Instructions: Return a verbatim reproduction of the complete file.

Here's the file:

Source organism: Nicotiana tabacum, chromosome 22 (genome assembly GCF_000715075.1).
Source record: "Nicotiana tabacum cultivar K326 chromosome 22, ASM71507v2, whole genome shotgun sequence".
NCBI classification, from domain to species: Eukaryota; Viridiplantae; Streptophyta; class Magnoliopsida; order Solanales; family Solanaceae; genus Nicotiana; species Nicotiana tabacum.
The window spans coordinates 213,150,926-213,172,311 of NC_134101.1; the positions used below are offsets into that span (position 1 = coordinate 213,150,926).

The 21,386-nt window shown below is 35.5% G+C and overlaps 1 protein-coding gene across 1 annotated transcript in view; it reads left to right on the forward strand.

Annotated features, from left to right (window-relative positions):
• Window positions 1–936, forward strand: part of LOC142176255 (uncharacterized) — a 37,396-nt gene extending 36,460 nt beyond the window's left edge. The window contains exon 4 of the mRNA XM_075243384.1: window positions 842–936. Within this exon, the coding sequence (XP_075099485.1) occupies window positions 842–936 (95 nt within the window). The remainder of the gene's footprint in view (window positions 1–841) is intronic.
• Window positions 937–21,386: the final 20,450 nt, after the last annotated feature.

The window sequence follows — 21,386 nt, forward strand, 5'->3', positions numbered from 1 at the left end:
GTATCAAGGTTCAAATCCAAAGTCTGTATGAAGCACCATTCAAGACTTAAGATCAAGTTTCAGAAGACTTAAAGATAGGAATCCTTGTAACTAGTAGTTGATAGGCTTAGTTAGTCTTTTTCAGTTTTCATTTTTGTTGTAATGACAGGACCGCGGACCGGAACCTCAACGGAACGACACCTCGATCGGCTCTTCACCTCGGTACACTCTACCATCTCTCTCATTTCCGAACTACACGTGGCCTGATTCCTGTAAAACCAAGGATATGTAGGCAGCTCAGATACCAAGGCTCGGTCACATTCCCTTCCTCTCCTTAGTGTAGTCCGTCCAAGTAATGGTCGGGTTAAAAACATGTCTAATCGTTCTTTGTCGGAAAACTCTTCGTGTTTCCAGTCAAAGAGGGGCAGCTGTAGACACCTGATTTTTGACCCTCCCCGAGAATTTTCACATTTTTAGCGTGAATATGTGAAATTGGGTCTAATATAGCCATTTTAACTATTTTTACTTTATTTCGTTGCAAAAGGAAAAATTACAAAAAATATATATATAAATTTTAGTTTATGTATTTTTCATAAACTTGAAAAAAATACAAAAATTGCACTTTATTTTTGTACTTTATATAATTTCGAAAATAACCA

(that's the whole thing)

Source organism: Nicotiana tabacum, chromosome 22 (genome assembly GCF_000715075.1).
Source record: "Nicotiana tabacum cultivar K326 chromosome 22, ASM71507v2, whole genome shotgun sequence".
NCBI classification, from domain to species: Eukaryota; Viridiplantae; Streptophyta; class Magnoliopsida; order Solanales; family Solanaceae; genus Nicotiana; species Nicotiana tabacum.
The window spans coordinates 213,150,926-213,172,311 of NC_134101.1; the positions used below are offsets into that span (position 1 = coordinate 213,150,926).

The 21,386-nt window shown below is 35.5% G+C and overlaps 1 protein-coding gene across 1 annotated transcript in view; it reads left to right on the forward strand.

Annotated features, from left to right (window-relative positions):
• Window positions 1–936, forward strand: part of LOC142176255 (uncharacterized) — a 37,396-nt gene extending 36,460 nt beyond the window's left edge. The window contains exon 4 of the mRNA XM_075243384.1: window positions 842–936. Within this exon, the coding sequence (XP_075099485.1) occupies window positions 842–936 (95 nt within the window). The remainder of the gene's footprint in view (window positions 1–841) is intronic.
• Window positions 937–21,386: the final 20,450 nt, after the last annotated feature.

The window sequence follows — 21,386 nt, forward strand, 5'->3', positions numbered from 1 at the left end:
GTATCAAGGTTCAAATCCAAAGTCTGTATGAAGCACCATTCAAGACTTAAGATCAAGTTTCAGAAGACTTAAAGATAGGAATCCTTGTAACTAGTAGTTGATAGGCTTAGTTAGTCTTTTTCAGTTTTCATTTTTGTTGTAATGACAGGACCGCGGACCGGAACCTCAACGGAACGACACCTCGATCGGCTCTTCACCTCGGTACACTCTACCATCTCTCTCATTTCCGAACTACACGTGGCCTGATTCCTGTAAAACCAAGGATATGTAGGCAGCTCAGATACCAAGGCTCGGTCACATTCCCTTCCTCTCCTTAGTGTAGTCCGTCCAAGTAATGGTCGGGTTAAAAACATGTCTAATCGTTCTTTGTCGGAAAACTCTTCGTGTTTCCAGTCAAAGAGGGGCAGCTGTAGACACCTGATTTTTGACCCTCCCCGAGAATTTTCACATTTTTAGCGTGAATATGTGAAATTGGGTCTAATATAGCCATTTTAACTATTTTTACTTTATTTCGTTGCAAAAGGAAAAATTACAAAAAATATATATATAAATTTTAGTTTATGTATTTTTCATAAACTTGAAAAAAATACAAAAATTGCACTTTATTTTTGTACTTTATATAATTTCGAAAATAACCA